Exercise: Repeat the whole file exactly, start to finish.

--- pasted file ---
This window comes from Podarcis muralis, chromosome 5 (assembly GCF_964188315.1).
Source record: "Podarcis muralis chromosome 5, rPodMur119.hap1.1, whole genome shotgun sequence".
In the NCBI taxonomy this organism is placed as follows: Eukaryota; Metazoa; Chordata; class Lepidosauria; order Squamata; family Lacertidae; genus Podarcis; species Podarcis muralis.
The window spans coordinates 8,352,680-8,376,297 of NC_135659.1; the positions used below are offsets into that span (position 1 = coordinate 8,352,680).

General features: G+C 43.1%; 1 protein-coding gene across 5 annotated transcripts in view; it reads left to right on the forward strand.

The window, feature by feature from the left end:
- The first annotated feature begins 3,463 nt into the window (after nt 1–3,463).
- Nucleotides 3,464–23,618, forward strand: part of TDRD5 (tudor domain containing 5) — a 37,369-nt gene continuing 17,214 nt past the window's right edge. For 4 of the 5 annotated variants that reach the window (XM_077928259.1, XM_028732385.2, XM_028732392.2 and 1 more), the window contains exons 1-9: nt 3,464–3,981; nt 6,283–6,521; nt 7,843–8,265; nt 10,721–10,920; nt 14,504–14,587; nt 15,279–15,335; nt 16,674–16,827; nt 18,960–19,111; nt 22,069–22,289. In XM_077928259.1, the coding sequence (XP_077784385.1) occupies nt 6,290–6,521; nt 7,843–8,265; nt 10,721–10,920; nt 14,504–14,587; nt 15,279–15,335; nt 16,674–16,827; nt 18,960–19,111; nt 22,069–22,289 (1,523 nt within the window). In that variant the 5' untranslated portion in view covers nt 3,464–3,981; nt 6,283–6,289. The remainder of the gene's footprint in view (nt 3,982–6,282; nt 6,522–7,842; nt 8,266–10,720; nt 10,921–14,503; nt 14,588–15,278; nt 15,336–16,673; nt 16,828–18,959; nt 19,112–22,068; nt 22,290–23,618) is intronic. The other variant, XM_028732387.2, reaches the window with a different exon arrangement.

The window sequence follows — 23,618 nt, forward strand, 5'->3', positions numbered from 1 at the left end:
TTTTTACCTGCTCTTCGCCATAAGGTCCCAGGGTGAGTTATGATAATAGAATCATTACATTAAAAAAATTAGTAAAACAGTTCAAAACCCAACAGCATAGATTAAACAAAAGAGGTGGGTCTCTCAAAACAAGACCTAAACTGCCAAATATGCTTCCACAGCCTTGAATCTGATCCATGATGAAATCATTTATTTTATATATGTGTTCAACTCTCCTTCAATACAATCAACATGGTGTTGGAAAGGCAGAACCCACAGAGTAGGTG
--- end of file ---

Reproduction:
This window comes from Podarcis muralis, chromosome 5 (assembly GCF_964188315.1).
Source record: "Podarcis muralis chromosome 5, rPodMur119.hap1.1, whole genome shotgun sequence".
In the NCBI taxonomy this organism is placed as follows: Eukaryota; Metazoa; Chordata; class Lepidosauria; order Squamata; family Lacertidae; genus Podarcis; species Podarcis muralis.
The window spans coordinates 8,352,680-8,376,297 of NC_135659.1; the positions used below are offsets into that span (position 1 = coordinate 8,352,680).

General features: G+C 43.1%; 1 protein-coding gene across 5 annotated transcripts in view; it reads left to right on the forward strand.

The window, feature by feature from the left end:
- The first annotated feature begins 3,463 nt into the window (after nt 1–3,463).
- Nucleotides 3,464–23,618, forward strand: part of TDRD5 (tudor domain containing 5) — a 37,369-nt gene continuing 17,214 nt past the window's right edge. For 4 of the 5 annotated variants that reach the window (XM_077928259.1, XM_028732385.2, XM_028732392.2 and 1 more), the window contains exons 1-9: nt 3,464–3,981; nt 6,283–6,521; nt 7,843–8,265; nt 10,721–10,920; nt 14,504–14,587; nt 15,279–15,335; nt 16,674–16,827; nt 18,960–19,111; nt 22,069–22,289. In XM_077928259.1, the coding sequence (XP_077784385.1) occupies nt 6,290–6,521; nt 7,843–8,265; nt 10,721–10,920; nt 14,504–14,587; nt 15,279–15,335; nt 16,674–16,827; nt 18,960–19,111; nt 22,069–22,289 (1,523 nt within the window). In that variant the 5' untranslated portion in view covers nt 3,464–3,981; nt 6,283–6,289. The remainder of the gene's footprint in view (nt 3,982–6,282; nt 6,522–7,842; nt 8,266–10,720; nt 10,921–14,503; nt 14,588–15,278; nt 15,336–16,673; nt 16,828–18,959; nt 19,112–22,068; nt 22,290–23,618) is intronic. The other variant, XM_028732387.2, reaches the window with a different exon arrangement.

The window sequence follows — 23,618 nt, forward strand, 5'->3', positions numbered from 1 at the left end:
TTTTTACCTGCTCTTCGCCATAAGGTCCCAGGGTGAGTTATGATAATAGAATCATTACATTAAAAAAATTAGTAAAACAGTTCAAAACCCAACAGCATAGATTAAACAAAAGAGGTGGGTCTCTCAAAACAAGACCTAAACTGCCAAATATGCTTCCACAGCCTTGAATCTGATCCATGATGAAATCATTTATTTTATATATGTGTTCAACTCTCCTTCAATACAATCAACATGGTGTTGGAAAGGCAGAACCCACAGAGTAGGTG